[Copyright by W. R. HARPER, 1887.]
PREPARED BY PROFESSORS W. R. HARPER (Yale University), W. G. BALLANTINE (Oberlin Theol. Sem.), WILLIS J. BEECHER (Auburn Theol. Sem.), and G. S. BURROUGHS (Amherst College).
Eighth Study.—David's Reign from the Completion of His Conquests.
[The material of this "study" is furnished by Professors Beecher and Burroughs. It is edited by Professor Harper.]
I. PRELIMINARY NOTES.
1. This "study," particularly when considered in connection with the view of David's history which is presented1 is not only biographical in character, but also psychological.
2. Note how the private life of David, particularly his sin and its consequences, stands in relation to the general history.
3. Note, again, how this history—the course of events—
4. Note, still further, how the history of Israel, not only at this period, but also subsequently, was shaped and colored by David's inmost thought and act.
II. THE BIBLICAL LESSON.
[The literature of this " study" has been already given in connection with "study" seven.]
Prepare for recitation the remaining parts of 2 Samuel, with the parallel passages:
III. HISTORICAL, LITERARY AND BIOGRAPHICAL TOPICS.
1. Removal of the Ark to Jerusalem (6; 1 Chron. 13; 15; 16).
2. Tribal Jealousies.
3. Various Readings. Note the readings from the LXX. as found in Kirkpatrick's 2 Samuel, especially the following, 6: 2,3,4; 7: 23; 13:16,21,34; 15:18,27; 21:1; 24: 23.
4. Parallel Pentateuchal Passages.
5. Nathan's Prophecy and David's Prayer.5 2 Sam. 7.
6. Absalom, Ahithophel, etc.
7. David's Character.
8. Numbering of the People.
9. David's Reign and Life.
1. Indicate on the map the route of the bringing up of the ark and the localities of the two centers of worship (1 Chron. 16: 37,39).
2. Indicate the places connected with the career of Absalom.
IV. QUESTIONS FOR PRACTICAL WORK.
1. Show the difference between receiving forgiveness of sin and escaping its consequences. Emphasize, in the light of this distinction, the danger and terribleness of sin.
2. Notice the interpenetration of life, both individual and social. Emphasize, in this connection, the great responsibility for its consequences which sin brings with it.
3. In view of the wide-reaching influence of even a single life upon the progress of mankind and the divine plan for the world, point out the absolute necessity of reliance upon divine grace that we fall not into sin.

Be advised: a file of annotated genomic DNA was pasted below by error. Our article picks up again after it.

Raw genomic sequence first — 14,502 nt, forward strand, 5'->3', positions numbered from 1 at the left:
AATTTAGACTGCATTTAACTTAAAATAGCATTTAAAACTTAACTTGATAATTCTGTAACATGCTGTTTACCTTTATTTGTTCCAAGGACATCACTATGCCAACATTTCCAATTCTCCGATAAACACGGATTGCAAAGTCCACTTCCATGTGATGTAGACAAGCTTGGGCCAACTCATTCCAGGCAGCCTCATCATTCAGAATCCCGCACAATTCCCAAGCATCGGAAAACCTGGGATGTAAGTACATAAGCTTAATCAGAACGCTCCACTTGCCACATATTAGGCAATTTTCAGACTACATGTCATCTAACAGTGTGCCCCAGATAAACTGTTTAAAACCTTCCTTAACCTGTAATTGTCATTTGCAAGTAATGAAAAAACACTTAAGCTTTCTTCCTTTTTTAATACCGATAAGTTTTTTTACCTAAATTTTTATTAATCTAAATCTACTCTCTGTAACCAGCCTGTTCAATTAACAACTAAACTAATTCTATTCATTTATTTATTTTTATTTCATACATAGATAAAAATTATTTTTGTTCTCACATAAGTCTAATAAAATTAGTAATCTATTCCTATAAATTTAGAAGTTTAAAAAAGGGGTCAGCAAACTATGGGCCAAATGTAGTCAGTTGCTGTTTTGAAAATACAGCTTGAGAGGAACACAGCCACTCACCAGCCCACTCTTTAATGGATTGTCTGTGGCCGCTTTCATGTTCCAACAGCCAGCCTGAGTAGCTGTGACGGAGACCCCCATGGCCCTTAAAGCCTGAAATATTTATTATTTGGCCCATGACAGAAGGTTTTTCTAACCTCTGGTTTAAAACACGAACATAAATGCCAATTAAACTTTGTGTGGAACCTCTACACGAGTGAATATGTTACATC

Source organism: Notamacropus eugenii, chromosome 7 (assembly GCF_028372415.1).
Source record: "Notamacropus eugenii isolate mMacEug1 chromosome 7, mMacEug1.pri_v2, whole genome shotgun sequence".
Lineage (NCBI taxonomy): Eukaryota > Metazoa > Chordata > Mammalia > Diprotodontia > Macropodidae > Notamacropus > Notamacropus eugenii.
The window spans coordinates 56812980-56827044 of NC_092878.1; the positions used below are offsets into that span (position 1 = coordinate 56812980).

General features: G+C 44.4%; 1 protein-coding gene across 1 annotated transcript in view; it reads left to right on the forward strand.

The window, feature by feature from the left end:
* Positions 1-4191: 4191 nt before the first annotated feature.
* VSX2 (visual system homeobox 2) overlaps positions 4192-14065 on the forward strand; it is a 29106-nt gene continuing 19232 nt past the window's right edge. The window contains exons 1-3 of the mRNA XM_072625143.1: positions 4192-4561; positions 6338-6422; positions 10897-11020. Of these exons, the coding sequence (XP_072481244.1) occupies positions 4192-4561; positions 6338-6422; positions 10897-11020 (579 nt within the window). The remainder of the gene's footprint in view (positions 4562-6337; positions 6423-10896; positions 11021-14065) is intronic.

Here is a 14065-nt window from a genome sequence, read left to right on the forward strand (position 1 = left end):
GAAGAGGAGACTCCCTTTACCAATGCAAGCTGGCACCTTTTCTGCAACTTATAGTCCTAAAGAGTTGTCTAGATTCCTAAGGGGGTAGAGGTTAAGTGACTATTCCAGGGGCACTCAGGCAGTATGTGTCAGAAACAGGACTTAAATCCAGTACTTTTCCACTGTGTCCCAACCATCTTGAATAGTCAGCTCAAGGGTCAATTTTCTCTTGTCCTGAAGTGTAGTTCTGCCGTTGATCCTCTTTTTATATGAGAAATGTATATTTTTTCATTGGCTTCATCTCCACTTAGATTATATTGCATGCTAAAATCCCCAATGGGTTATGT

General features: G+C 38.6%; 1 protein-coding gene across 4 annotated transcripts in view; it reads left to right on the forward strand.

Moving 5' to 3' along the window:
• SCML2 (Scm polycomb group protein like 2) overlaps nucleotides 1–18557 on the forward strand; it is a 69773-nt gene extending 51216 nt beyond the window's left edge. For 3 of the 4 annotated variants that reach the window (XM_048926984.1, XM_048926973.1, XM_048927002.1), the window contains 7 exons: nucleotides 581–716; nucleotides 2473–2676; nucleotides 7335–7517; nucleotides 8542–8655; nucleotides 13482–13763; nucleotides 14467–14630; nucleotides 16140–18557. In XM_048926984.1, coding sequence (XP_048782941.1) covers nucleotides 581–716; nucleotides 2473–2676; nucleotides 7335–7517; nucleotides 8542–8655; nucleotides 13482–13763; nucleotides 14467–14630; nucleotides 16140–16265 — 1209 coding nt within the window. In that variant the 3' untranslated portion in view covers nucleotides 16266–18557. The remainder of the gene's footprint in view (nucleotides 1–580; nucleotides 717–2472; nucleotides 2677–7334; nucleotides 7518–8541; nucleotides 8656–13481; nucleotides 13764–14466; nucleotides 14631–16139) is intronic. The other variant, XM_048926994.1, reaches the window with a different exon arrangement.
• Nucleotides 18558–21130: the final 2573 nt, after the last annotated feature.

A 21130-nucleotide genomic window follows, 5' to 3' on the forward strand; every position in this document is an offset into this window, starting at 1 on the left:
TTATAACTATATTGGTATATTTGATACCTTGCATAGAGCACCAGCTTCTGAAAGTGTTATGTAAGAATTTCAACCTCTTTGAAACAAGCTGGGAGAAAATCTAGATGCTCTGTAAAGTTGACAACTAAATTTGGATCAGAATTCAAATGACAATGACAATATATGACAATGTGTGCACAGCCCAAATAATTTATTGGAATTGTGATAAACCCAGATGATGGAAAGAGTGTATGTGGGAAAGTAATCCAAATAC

1) See also, especially, remarks regarding this matter in the previous "study."
2) The view of the history underlying this arrangement of topics is peculiar in the following respects: (1) in placing the bringing of the ark to Jerusalem after David's conquests (see note on last "study"); (2) in accepting as correct the phrase "at an end of forty years," 15:7, and holding that Absalom's rebellion broke out at the close of the fortieth year of David's reign, that is, at the beginning of the last year of his reign; (3)in recognizing the undoubted fact that there should be a paragraph division after the first clause of 1 Chron.29:22 (see Jour. of Soc. of Bib. Lit. and Exeg., 1885, p. 73); the sacrificial feast on such occasions belongs after the transaction of the important business, and not before; that clause closes the account of the first proclaiming of Solomon as king; the account that follows, that of his being made king the second time, is of a different and later event. These points being accepted, the order of the events will be seen to be that implied in the order of the topics given. Very likely the assembly when Solomon was proclaimed the first time, 1 Chron.23:1;28;29,was at the close of the fortieth year of David, 1 Chron. 26:31, just before the breaking out of the rebellion, and the direct occasion of the outbreak. From the time of the death of Absalom, David was heart-broken; he soon fell into the condition of illness described in 1 Kgs.1, and never rallied from it. except partially, to accomplish the coronation of Solomon.—W. J. B.
3) In connection with these Biblical Lessons the attention of the student may well be directed to Bartlett &Peter's "The Scriptures, Hebrew and Christian," a book which in purpose and execution will be found most admirably adapted to the needs of a student of the Bible. New York: G. P. Putnam's Sons.
4) See Introd. to Kirkpatrick's2 Samuel, pp. 46,47.
5) See Briggs' "Messianic Prophecy," chap. 5, especially pp. 126-132; von Orelli's " O. T. Prophecy," pp. 150-152; Kirkpatrick's 2 Samuel, appendix, note 1, p. 233.
6) Where the translation here given of these phrases differs from that in the versions, the difference is for the purpose of showing the technical form of the Hebrew.
7) The student must exercise care and determination not to form his opinions regarding these and other Scripture characters from general knowledge, but should very thoughtfully study the Scripture text.
8) See Kirkpatrick's 2 Samuel, appendix, note 5, The Numbering of the People.